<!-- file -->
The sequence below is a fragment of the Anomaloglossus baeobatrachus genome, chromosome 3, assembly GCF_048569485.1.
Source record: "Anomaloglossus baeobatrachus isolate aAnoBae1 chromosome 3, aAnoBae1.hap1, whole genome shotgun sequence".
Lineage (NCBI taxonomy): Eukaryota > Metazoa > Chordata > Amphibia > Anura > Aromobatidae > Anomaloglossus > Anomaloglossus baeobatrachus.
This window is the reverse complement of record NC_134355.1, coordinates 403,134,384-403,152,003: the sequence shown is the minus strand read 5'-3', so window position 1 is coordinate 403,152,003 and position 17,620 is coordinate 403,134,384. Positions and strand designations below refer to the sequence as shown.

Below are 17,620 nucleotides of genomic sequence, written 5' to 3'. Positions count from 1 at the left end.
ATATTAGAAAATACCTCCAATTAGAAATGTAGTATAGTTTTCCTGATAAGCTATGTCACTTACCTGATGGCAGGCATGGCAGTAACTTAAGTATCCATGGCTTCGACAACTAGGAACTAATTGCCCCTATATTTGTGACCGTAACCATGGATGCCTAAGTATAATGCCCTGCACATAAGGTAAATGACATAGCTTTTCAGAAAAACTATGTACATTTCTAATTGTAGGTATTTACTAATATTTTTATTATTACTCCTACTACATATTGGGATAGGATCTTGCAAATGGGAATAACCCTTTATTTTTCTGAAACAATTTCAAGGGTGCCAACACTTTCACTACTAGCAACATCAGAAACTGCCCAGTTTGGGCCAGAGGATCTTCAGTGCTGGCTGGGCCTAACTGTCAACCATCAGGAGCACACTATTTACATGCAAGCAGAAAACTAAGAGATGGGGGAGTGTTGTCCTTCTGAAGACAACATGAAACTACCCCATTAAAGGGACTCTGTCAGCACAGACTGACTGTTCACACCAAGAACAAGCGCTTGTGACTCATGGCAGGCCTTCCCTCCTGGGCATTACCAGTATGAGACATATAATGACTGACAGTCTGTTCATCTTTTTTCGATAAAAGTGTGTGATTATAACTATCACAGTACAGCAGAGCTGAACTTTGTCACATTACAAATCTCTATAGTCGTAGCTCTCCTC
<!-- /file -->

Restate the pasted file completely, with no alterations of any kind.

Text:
The sequence below is a fragment of the Anomaloglossus baeobatrachus genome, chromosome 3, assembly GCF_048569485.1.
Source record: "Anomaloglossus baeobatrachus isolate aAnoBae1 chromosome 3, aAnoBae1.hap1, whole genome shotgun sequence".
Lineage (NCBI taxonomy): Eukaryota > Metazoa > Chordata > Amphibia > Anura > Aromobatidae > Anomaloglossus > Anomaloglossus baeobatrachus.
This window is the reverse complement of record NC_134355.1, coordinates 403,134,384-403,152,003: the sequence shown is the minus strand read 5'-3', so window position 1 is coordinate 403,152,003 and position 17,620 is coordinate 403,134,384. Positions and strand designations below refer to the sequence as shown.

Below are 17,620 nucleotides of genomic sequence, written 5' to 3'. Positions count from 1 at the left end.
ATATTAGAAAATACCTCCAATTAGAAATGTAGTATAGTTTTCCTGATAAGCTATGTCACTTACCTGATGGCAGGCATGGCAGTAACTTAAGTATCCATGGCTTCGACAACTAGGAACTAATTGCCCCTATATTTGTGACCGTAACCATGGATGCCTAAGTATAATGCCCTGCACATAAGGTAAATGACATAGCTTTTCAGAAAAACTATGTACATTTCTAATTGTAGGTATTTACTAATATTTTTATTATTACTCCTACTACATATTGGGATAGGATCTTGCAAATGGGAATAACCCTTTATTTTTCTGAAACAATTTCAAGGGTGCCAACACTTTCACTACTAGCAACATCAGAAACTGCCCAGTTTGGGCCAGAGGATCTTCAGTGCTGGCTGGGCCTAACTGTCAACCATCAGGAGCACACTATTTACATGCAAGCAGAAAACTAAGAGATGGGGGAGTGTTGTCCTTCTGAAGACAACATGAAACTACCCCATTAAAGGGACTCTGTCAGCACAGACTGACTGTTCACACCAAGAACAAGCGCTTGTGACTCATGGCAGGCCTTCCCTCCTGGGCATTACCAGTATGAGACATATAATGACTGACAGTCTGTTCATCTTTTTTCGATAAAAGTGTGTGATTATAACTATCACAGTACAGCAGAGCTGAACTTTGTCACATTACAAATCTCTATAGTCGTAGCTCTCCTC